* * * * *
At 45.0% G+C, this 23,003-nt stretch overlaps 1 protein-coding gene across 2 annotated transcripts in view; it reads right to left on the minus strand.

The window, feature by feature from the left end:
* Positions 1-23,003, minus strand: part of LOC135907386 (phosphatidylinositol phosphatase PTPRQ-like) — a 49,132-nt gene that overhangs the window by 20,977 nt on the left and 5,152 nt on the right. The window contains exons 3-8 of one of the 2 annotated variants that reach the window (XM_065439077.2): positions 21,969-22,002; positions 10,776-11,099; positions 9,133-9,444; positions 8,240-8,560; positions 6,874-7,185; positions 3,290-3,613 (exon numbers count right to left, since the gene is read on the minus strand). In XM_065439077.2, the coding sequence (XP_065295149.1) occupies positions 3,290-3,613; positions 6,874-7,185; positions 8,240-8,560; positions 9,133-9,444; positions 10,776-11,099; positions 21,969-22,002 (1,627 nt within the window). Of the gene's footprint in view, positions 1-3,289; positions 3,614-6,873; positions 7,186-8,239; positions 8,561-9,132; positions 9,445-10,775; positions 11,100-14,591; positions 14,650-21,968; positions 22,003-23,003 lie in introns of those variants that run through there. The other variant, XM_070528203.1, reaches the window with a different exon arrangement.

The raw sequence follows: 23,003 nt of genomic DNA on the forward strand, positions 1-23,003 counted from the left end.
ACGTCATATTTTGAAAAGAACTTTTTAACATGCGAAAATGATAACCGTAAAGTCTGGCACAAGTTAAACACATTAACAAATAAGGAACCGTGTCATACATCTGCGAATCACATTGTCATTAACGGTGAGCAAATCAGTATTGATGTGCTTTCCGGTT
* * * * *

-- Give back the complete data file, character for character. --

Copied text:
At 45.0% G+C, this 23,003-nt stretch overlaps 1 protein-coding gene across 2 annotated transcripts in view; it reads right to left on the minus strand.

The window, feature by feature from the left end:
* Positions 1-23,003, minus strand: part of LOC135907386 (phosphatidylinositol phosphatase PTPRQ-like) — a 49,132-nt gene that overhangs the window by 20,977 nt on the left and 5,152 nt on the right. The window contains exons 3-8 of one of the 2 annotated variants that reach the window (XM_065439077.2): positions 21,969-22,002; positions 10,776-11,099; positions 9,133-9,444; positions 8,240-8,560; positions 6,874-7,185; positions 3,290-3,613 (exon numbers count right to left, since the gene is read on the minus strand). In XM_065439077.2, the coding sequence (XP_065295149.1) occupies positions 3,290-3,613; positions 6,874-7,185; positions 8,240-8,560; positions 9,133-9,444; positions 10,776-11,099; positions 21,969-22,002 (1,627 nt within the window). Of the gene's footprint in view, positions 1-3,289; positions 3,614-6,873; positions 7,186-8,239; positions 8,561-9,132; positions 9,445-10,775; positions 11,100-14,591; positions 14,650-21,968; positions 22,003-23,003 lie in introns of those variants that run through there. The other variant, XM_070528203.1, reaches the window with a different exon arrangement.

The raw sequence follows: 23,003 nt of genomic DNA on the forward strand, positions 1-23,003 counted from the left end.
ACGTCATATTTTGAAAAGAACTTTTTAACATGCGAAAATGATAACCGTAAAGTCTGGCACAAGTTAAACACATTAACAAATAAGGAACCGTGTCATACATCTGCGAATCACATTGTCATTAACGGTGAGCAAATCAGTATTGATGTGCTTTCCGGTT